Why Solution Providers Are Cheering A Biden Presidency

Solution providers and other tech leaders hope U.S. President-Elect Joe Biden will usher in a period of stability for the country when he takes office in January and that his planned science-based approach to tackling the coronavirus pandemic will enable an economic recovery with help for small businesses.

Biden today unveiled his Transition COVID-19 Advisory Board of 13 public health experts who’ll advise his team’s pandemic response and urged Americans to wear masks, as Pfizer announced that early data indicates its coronavirus vaccine candidate is more than 90 percent effective in preventing COVID-19 in vaccine trial participants who previously haven’t been infected.

Meanwhile, President Donald J. Trump continues to allege widespread election fraud without providing evidence and to promise legal challenges in multiple states as he refuses to concede he lost his re-election bid.

Joshua Liberman, founder and president of Net Sciences in Albuquerque, N.M., said he cast his ballot for Biden because the former Democratic vice president believes “economics should take second place to survivability.”

“The first thing most business needs in the United States and around the world is living, breathing customers, and I think there‘s a better chance that there will be more living, breathing customers with any president other than Donald J. Trump,” Liberman said. “The second thing we need is a viable and livable planet — same thing applies. And then the third thing we need is a healthy economy, and you can’t have a healthy economy without healthy people and a healthy planet.”

“The broad, top-down strokes that were accomplished by the Trump administration were entirely predictable, and their results were entirely predictable, and they benefited an extraordinary, small subset of living, breathing human beings,” Liberman said. “But they benefited that small subset greatly, and it‘s not the kind of improvements that we need. We need things that improve 60 percent of the people’s lot, not one-tenth of 1 percent of the people’s lot.”

Daniel Burse, owner of Next Generation Solutions and Services in Atlanta, also voted for Biden.

“I think that when it comes to the middle class and small businesses, that he would support legislation and a strategy to put more money in the pockets of small business through better loan terms and better opportunities that may even be spearheaded by the government, and tax advantages,” Burse said.

Burse also believes Biden and Democrats as a whole take the coronavirus pandemic more seriously.

“And they have shown when it comes to healthcare, that they are more concerned with providing healthcare to the masses, as opposed to Republicans,” Burse said. “They never even came up with a counter to an affordable healthcare plan.”

“I think Biden and Kamala (Harris) will do their best to try to bring their country together, and I think that they‘ll try at least to work with Mitch McConnell, especially if he has a majority of the Senate, and he’s still (Senate majority leader),” Burse said.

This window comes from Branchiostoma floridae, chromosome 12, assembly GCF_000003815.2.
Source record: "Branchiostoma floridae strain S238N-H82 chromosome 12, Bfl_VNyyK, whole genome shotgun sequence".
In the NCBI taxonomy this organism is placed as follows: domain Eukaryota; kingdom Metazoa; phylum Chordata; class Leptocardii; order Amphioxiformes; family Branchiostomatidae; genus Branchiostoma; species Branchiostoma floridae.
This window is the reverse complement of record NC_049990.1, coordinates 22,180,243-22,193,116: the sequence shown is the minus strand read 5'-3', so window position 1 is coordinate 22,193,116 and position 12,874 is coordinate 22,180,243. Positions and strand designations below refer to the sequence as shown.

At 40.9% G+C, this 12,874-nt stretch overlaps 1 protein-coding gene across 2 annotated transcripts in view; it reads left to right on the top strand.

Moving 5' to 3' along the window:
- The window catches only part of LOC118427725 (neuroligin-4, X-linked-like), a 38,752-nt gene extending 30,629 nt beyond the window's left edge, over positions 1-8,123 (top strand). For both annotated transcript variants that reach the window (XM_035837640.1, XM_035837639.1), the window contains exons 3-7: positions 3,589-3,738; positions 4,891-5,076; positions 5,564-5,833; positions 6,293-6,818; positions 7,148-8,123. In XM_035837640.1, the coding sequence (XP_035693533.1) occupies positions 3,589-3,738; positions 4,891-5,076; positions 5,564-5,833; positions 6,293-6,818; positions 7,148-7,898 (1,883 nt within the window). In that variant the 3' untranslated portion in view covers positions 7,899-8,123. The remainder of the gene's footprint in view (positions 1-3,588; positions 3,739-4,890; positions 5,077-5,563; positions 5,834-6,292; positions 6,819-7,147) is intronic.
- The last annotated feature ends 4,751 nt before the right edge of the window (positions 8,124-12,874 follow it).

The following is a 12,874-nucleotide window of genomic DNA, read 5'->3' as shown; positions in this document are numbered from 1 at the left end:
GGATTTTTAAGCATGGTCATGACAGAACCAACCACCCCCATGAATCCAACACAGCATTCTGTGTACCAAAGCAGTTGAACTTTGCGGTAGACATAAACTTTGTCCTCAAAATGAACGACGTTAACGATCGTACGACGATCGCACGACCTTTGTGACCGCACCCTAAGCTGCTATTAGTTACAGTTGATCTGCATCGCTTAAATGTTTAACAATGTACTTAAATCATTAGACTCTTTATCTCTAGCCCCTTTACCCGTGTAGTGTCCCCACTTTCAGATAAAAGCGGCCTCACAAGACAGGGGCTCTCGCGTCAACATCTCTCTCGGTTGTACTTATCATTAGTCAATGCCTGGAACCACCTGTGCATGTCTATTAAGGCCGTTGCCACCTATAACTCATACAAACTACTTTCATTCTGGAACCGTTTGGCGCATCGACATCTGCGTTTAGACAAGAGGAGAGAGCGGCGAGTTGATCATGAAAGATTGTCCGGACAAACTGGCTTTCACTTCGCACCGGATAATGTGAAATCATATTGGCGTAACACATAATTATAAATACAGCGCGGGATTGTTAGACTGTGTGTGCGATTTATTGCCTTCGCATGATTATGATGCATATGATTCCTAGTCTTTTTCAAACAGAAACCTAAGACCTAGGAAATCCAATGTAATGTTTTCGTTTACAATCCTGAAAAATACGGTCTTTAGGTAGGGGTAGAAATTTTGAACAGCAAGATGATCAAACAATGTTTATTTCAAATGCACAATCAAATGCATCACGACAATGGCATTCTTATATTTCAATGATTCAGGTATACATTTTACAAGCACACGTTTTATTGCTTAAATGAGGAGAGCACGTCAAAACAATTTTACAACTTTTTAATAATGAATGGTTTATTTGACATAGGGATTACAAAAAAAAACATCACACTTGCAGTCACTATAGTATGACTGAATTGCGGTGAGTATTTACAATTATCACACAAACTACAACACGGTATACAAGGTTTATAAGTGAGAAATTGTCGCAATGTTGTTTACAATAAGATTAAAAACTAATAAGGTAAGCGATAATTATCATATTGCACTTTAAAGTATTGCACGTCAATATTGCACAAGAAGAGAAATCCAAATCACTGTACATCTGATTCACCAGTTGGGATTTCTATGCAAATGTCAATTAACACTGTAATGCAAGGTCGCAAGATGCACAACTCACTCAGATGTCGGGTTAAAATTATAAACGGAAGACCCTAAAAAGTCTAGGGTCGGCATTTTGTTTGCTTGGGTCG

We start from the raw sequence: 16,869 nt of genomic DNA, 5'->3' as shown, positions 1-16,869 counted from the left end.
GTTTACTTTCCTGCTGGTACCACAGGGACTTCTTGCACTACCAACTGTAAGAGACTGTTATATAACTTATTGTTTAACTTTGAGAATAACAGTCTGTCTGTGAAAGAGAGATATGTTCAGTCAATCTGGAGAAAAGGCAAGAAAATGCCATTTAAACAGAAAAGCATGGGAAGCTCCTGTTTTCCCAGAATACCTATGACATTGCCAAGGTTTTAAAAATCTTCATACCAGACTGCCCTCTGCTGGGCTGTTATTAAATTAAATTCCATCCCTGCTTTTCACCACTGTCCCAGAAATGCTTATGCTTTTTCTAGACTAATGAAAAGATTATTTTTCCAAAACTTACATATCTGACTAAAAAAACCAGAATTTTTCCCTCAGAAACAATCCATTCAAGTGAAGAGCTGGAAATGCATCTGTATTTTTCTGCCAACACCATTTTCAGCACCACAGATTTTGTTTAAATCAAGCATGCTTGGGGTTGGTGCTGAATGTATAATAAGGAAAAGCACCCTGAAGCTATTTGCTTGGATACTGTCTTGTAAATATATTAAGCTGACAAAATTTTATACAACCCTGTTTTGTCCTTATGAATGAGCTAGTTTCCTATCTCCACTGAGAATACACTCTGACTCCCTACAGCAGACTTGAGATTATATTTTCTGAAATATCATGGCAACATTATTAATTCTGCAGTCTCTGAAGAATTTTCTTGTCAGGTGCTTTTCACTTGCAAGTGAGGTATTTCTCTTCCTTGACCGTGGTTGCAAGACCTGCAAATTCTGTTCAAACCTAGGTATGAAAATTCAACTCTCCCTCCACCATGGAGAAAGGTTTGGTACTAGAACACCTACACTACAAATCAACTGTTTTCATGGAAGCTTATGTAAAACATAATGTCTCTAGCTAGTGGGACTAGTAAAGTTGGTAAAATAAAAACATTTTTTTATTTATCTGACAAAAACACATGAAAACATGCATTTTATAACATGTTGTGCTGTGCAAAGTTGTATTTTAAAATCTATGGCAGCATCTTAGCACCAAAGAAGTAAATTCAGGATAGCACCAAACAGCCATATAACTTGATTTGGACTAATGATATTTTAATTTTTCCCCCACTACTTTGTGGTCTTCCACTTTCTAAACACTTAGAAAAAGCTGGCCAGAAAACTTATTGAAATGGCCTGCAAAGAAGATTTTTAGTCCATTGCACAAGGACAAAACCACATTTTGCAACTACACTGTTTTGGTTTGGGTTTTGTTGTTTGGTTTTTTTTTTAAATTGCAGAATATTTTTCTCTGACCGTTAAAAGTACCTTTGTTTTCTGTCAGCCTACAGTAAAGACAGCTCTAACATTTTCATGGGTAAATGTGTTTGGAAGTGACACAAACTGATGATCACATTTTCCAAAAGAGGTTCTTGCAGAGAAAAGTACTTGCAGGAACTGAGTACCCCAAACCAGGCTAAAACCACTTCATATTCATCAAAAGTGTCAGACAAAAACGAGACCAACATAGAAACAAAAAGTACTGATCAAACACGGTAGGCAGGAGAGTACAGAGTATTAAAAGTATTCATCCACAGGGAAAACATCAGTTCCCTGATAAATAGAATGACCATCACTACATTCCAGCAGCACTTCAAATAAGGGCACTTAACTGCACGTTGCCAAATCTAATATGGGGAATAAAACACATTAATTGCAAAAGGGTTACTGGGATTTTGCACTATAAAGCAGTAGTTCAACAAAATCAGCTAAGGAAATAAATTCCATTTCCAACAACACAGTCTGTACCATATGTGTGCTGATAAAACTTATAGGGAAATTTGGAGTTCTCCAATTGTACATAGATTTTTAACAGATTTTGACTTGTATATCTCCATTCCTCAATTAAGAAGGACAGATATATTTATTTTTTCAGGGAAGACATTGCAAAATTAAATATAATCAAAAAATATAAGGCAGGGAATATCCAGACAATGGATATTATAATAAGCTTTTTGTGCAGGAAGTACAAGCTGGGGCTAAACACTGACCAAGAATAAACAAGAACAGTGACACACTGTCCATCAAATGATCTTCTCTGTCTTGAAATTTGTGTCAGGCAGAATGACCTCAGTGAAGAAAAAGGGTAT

SADA Systems CEO Tony Safoian said the new administration gives the country a genuine opportunity to “heal, unite and take real steps with technological thought leadership globally.”

“The general message this new administration has fits nicely with SADA‘s own core values: people first,” said Safoian, whose Los Angeles-based company is a Google Cloud Premier Partner.

“From a business perspective, what the private sector and the leading edge of the tech sector needs more than anything is stability and predictability and a commitment to the education systems — both K-12 and beyond, so that our country can continue to produce some of the most qualified future leaders and professionals our industry desperately needs,” Safoian said. “For our companies to thrive and innovate, we need access to the best talent available globally.”

Businesses thrive when there is certainty, and 2020 has been a particularly difficult year from that perspective, said Jim Ryan, CEO of Itasca, Ill.-based Flexera, which specializes in IT management software, optimization & solutions.

“Some companies such as Flexera are thriving, but we know that‘s not the case for many individuals and businesses in the U.S. and around the world,” Ryan said. “We have known, and continue to know, that even with the vaccine news, we still have a road ahead to recovery. With no major policy changes likely from Congress, we look forward to 2021 as a year of more certainty and growth.”

A solution provider from New Jersey, who did not want his name used, voted for Trump in 2016, but said the president focused too much on partisan politics. So this time he voted for Biden, based on the former vice president’s track record during the Obama administration

“He was somebody that was willing to put the nation first and then the party,” the solution provider said. “That was the sole reason I voted for him. Of the two evils, do I like either one – no. It has nothing to do with what one party brings or the other party brings.”

The solution provider said he’d rather have a president under the age of 55 or at least 60 to help the United States retain its innovation leadership and unleash new technologies as digital transformation continues.